(tip of the cap to Patrick Kivlehan)
Wilson, taken with the pick after Peterson in last year's draft by Seattle, starts this year a level behind him. Wilson is also a little more than a month younger than Peterson, but they are both right-handed hitters with big power potential. While Wilson struggled at the start of his pro career in Everett last season, he turned it on late and has continued that success with Clinton in the very early going in 2014, showing more consistency in doing damage to pitcher mistakes. With a build very similar to Blash but even more athleticism, Wilson is a prototypical right field profile guy, with a big arm to go along with his offensive abilities.
Wilson is burdened with the label of having a "Stanford swing", but that stereotype isn't something that the M's front office believes in. And his tools on the field are already translating at the plate and on defense. "Great work ethic, great attitude," former Everett manager Rob Mummau told me on Austin, adding, "He's got a chance to be a Gold Glover out there." And as another right-handed hitter and outfielder in an organization in need of both, he, too, could be pushed through the system as he finds success.
Wilson isn't as polished as some top prospects, but he oozes physical abilities. He's already starting to put some of those tools to work and getting results. As his work ethic and instincts continue to help him grow his game, Wilson is clearly the one to watch on Clinton's roster this spring.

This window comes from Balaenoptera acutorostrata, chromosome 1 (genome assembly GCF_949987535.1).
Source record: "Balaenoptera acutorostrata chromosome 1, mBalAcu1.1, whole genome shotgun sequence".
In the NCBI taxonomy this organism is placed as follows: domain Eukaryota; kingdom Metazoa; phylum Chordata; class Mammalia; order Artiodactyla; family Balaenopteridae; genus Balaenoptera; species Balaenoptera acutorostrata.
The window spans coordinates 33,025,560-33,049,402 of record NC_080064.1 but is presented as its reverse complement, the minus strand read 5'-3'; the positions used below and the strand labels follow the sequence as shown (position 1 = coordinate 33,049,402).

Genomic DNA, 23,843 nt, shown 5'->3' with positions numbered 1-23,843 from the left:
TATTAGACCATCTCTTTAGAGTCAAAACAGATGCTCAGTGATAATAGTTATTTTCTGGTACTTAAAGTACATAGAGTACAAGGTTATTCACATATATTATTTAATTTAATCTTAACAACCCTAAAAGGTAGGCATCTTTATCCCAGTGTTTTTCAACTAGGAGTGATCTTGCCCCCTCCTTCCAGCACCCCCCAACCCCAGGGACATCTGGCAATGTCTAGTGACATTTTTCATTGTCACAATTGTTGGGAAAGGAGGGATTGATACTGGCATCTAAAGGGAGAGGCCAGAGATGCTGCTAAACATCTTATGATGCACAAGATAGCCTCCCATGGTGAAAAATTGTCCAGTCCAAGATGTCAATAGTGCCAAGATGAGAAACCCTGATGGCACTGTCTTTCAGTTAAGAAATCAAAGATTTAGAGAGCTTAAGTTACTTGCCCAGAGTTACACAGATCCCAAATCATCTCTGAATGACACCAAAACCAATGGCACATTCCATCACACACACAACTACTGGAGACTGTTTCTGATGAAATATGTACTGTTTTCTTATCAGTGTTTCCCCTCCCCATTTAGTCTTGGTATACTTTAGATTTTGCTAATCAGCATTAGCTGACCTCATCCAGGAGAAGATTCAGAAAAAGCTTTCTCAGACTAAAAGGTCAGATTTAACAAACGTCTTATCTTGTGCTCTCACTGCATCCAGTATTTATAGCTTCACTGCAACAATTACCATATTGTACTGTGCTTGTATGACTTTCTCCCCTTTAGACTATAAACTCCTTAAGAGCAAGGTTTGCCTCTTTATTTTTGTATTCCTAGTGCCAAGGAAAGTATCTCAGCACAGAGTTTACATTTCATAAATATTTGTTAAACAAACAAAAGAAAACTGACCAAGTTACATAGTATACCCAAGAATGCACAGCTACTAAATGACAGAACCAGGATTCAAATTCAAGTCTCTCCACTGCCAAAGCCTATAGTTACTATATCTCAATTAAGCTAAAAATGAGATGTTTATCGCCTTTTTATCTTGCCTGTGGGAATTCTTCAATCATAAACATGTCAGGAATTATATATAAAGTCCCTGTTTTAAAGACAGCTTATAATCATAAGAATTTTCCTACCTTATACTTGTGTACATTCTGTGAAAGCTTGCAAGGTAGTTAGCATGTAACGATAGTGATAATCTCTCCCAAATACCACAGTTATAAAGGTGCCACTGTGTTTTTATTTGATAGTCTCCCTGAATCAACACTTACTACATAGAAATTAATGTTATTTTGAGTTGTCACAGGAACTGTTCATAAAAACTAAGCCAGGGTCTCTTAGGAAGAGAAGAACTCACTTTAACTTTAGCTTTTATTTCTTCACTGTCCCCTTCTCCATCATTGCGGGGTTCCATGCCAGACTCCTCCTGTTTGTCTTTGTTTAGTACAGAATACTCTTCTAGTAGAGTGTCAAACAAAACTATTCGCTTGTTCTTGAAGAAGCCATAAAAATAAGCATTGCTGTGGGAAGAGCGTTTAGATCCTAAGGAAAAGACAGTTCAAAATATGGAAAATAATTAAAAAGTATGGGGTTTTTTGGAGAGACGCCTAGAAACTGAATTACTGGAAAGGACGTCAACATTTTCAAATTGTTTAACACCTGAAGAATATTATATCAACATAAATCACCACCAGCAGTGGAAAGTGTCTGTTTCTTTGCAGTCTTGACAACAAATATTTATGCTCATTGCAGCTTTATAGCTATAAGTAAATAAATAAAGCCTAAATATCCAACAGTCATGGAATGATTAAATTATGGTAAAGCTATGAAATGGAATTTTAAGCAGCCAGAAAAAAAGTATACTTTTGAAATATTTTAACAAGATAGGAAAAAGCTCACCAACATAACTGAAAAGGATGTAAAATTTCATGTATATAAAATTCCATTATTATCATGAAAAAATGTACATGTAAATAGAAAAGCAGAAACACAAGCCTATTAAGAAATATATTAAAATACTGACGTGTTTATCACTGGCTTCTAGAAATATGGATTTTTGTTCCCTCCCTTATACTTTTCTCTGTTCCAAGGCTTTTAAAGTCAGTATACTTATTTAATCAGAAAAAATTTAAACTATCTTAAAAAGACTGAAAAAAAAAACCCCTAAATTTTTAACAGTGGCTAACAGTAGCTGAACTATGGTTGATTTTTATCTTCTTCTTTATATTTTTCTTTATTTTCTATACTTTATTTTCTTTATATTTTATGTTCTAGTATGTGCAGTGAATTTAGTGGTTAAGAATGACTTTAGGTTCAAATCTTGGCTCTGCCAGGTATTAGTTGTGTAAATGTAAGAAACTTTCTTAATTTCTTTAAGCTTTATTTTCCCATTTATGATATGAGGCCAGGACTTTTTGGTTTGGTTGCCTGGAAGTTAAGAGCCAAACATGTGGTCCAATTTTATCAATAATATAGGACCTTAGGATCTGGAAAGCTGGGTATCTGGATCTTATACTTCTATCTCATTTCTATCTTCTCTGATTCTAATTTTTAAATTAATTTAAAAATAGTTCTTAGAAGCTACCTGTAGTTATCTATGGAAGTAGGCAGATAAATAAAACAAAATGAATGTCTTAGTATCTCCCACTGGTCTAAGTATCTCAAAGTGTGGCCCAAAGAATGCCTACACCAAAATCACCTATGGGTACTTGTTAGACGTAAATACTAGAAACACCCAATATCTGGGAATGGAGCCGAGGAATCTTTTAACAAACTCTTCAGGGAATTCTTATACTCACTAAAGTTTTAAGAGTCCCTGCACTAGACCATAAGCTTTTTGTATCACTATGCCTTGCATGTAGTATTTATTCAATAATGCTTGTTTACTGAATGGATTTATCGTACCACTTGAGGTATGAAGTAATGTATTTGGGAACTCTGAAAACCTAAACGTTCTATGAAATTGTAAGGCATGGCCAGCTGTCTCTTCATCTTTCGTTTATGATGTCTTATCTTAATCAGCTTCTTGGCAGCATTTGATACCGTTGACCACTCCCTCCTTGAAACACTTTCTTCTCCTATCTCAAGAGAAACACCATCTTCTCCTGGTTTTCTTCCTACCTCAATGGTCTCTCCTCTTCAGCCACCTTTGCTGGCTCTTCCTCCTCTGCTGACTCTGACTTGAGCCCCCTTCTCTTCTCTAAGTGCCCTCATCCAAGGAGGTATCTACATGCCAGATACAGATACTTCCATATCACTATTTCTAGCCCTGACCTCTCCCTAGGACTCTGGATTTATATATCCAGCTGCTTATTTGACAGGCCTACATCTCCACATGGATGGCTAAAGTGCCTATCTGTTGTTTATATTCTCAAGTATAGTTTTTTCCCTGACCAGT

(tip of the cap to Edwin Diaz)
The Mariners have generally been looked at as an organization with more pitching than hitting, and half of the top-20 -- including four of the top five -- prospects in our countdown were pitchers, but this list has only hitters on it. The reason? Seattle's impact pitching talent is either already in the big leagues or not quite scheduled to make a jump up to that level anytime soon. These players all could be fast-track guys to the major leagues for the Mariners, and that makes their 2014 season a very important one in their development and makes them the ones to watch.